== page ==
Organizing Main Body

Organizing Main Points in the Body

  • Orginzation is KEY! It helps keep you focused and when you're focused you're confident
  • It is important to transition smoothly from the intro to the body points, and within each body point
  • The body of your speech is the meat (or tofu :D )—> You've already given a stellar introduction on your main theme, now it's time to break it down into 2-5 main body points
  • Example: If I want to talk about the essentials of a proper Steelers game tailgate I can organize my thoughts by seperating them into main points:
    • Good food, cold beer, preferably Pittsburgh classics
    • Old Friends and new friends, dressed to the 9's in Steeler attire, complete with Terrible Towel
    • The latest Steeler's fight song and maybe the old ones too

Ways to Organize the Main Points of Body

The following are the 9 different ways to organize your speech, including examples to help you understand better. Each of the main points, of course, would require additional support and evidence in a speech and are identified only to aid the conceptualization of the organizational forms.

Temporal Organization

  • This is the chronological approach
  • It is good for when you are telling a story, research, or outlining a future plan
  • Example: You are the President of the United States, outlining your future plan for a crisis to the American people. Think JFK, Response the Cuban Missile Crisis speech

Cause-effect

  • Telling why something happened
  • Cause-effect may be used for past, present, or future events and processes.
  • Cause-effect can also be reversed, from effect back to cause.
  • Example: What causes something to happen, and the result of the occurance

Spatial patterns

  • Be sure to proceed systematically from one place to the next, following a clear order. A size sequence is a variation on spatial organization, describing different artifacts from smallest to largest (or from largest to smallest).
  • Useful when describing something, especialy a progression through a place/time or a physical objecy
  • Example: First you enter here, then you go through there, and you end up…

Topical

  • Appropriate when the subject matter has clear categories of division
  • Example: My Family- my dad, my mom, my brothers

Importance Patterns

  • This can be used to discuss the different reasons for something and then designating importance
  • Example: If you were the President's advisor, you may come to him/her with 3 problems, organizing each in the order of importance to the country

Compare/Contrast

  • Takes two or more entities and draws attention to their differences and/or similarities
  • Example: If you were comparing apples and oranges you could use this to better clarify and prove your argument

Problem-Solution Organization

  • Involves the identification of a problem followed by a possible solution
  • Example: 1. Timmy doesn't have enough skittles 2. Ask Bobby to share

Stock Issues

  • Designed to organize presentations on issues of policy in a more complicated way than simple problem-solution
  • There are generally four main components to this organizational scheme: a description of the current system (inherency, or the inherent flaws in the current system), explanation of the harms that result from the current system (harms), a program to address those harms (a plan of action), and reasons why the plan would be preferable to keeping the current system (solvency, why the plan would help the problem).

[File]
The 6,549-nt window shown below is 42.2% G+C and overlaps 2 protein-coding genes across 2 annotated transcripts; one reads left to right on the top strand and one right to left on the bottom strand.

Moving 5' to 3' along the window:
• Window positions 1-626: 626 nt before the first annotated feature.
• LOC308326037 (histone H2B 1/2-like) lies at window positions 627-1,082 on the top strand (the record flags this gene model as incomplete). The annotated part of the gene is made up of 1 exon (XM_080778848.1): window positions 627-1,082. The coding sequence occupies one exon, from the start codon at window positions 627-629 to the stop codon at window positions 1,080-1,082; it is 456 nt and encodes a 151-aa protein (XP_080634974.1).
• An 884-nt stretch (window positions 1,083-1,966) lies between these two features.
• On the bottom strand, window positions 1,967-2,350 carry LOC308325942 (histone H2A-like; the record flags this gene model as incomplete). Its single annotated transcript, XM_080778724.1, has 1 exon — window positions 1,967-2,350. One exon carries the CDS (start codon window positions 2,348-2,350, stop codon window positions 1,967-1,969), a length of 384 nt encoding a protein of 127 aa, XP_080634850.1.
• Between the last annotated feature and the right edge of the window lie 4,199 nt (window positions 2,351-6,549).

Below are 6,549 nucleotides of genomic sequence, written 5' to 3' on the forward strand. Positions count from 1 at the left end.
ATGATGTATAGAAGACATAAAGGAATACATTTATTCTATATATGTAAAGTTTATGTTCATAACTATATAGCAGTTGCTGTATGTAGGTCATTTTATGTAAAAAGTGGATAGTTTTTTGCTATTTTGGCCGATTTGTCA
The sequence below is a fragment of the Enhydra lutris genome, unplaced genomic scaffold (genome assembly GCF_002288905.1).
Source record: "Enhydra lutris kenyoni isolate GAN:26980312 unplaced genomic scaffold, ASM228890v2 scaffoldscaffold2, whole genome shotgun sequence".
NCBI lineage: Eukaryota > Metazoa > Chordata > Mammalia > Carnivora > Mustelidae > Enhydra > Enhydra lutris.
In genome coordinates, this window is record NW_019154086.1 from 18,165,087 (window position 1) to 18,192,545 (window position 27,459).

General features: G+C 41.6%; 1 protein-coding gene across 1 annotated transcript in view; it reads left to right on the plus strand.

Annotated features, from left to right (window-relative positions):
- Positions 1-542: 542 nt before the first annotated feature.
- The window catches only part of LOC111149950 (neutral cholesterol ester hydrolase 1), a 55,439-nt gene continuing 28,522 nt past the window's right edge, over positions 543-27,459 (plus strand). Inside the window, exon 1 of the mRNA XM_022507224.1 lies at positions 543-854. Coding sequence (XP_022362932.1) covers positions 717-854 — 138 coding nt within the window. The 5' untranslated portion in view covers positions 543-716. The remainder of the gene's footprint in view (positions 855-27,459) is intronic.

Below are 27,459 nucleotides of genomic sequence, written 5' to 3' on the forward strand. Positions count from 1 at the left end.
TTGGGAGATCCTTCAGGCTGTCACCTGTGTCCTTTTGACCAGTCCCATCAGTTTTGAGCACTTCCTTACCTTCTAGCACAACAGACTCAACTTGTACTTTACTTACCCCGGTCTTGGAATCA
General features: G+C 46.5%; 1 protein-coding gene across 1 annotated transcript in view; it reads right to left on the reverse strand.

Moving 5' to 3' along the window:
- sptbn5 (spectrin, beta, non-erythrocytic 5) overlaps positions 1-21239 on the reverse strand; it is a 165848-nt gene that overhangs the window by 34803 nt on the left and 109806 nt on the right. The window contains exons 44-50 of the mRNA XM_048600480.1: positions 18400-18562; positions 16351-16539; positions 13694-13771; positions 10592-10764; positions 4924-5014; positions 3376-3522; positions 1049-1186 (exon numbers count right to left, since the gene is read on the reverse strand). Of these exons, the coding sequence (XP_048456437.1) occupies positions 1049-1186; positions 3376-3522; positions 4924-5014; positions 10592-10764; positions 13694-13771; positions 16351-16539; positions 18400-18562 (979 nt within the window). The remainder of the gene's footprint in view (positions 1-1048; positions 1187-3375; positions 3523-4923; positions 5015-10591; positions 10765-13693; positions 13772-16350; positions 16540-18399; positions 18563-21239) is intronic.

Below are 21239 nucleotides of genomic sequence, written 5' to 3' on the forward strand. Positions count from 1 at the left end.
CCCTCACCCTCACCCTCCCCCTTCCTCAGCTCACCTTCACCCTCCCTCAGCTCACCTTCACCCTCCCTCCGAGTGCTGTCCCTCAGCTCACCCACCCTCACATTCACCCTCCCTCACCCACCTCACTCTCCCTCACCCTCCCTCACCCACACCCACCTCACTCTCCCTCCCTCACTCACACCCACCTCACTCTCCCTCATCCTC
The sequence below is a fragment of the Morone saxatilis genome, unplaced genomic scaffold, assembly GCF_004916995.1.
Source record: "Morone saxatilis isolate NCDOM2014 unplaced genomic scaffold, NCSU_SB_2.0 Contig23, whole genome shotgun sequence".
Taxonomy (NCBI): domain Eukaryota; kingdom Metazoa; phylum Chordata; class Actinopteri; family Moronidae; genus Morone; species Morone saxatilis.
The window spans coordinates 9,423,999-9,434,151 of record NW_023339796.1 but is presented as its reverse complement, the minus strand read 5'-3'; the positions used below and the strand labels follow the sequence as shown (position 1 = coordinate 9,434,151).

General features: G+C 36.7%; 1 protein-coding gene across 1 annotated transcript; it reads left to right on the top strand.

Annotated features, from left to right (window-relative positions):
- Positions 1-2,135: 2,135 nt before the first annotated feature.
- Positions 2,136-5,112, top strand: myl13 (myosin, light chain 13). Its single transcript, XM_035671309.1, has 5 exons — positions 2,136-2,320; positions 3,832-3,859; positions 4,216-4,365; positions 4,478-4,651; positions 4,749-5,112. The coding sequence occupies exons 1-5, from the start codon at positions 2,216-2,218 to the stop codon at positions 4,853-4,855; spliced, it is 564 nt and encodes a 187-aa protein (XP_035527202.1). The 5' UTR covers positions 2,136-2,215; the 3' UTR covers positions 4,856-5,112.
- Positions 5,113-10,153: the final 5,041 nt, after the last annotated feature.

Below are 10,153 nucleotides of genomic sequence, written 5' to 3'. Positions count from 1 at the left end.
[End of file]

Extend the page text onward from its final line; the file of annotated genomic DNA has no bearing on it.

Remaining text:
• Example: Think the Timmy/Bobby/Skittles problem

Monroe's Motivated Sequence

  • This is good organizational tactic for persuasive speaking
  • 5 Components: 1. Gain audience attention 2. Show need for change 3. Provide an alternative 4. Benefits of the change 5. A call for action

Tips for Organization of the Body

Have 2-3 points. Most speeches have 2-3 main points. Any less—1 point—is likely to devolve into rambling or could benefit from further subdivision. Any more—4 points or more—and the speaker risks repeating themselves and also losing their audience (since most people have trouble remembering more than three points.)

Outline. Once the main concepts have been generated, outlining the main points in the order they will be given in the speech assists in the development of the speech. The detailed outline will facilitate development of a keyword outline to be used in extemporaneous delivery.

Keep main points separate. There’s a reason they are called main points, and not blurred points. Ensuring that there are clear distinctions between the central arguments being made prevents repetition by the speaker.

Maintain consistency. Do not switch organizational formats in the middle of the speech. Organizational formats—from temporal to spatial—make sense only when unified.

Balance time. Do not devote four minutes to one point, and thirty seconds to another point. Symmetry is attractive. Generally, speakers put their weakest point (which sometimes happens to be their shortest point) in the middle of their speech, where there is less likelihood it will be remembered.

Have evidence. Utilizing evidence fills out the content of the speech. Remember that evidence can be almost anything.

Utilize transitions. Internal previews, summaries, and signposts are all useful in making the speech sound well-organized and smooth.

Unless otherwise stated, the content of this page is licensed under Creative Commons Attribution-ShareAlike 3.0 License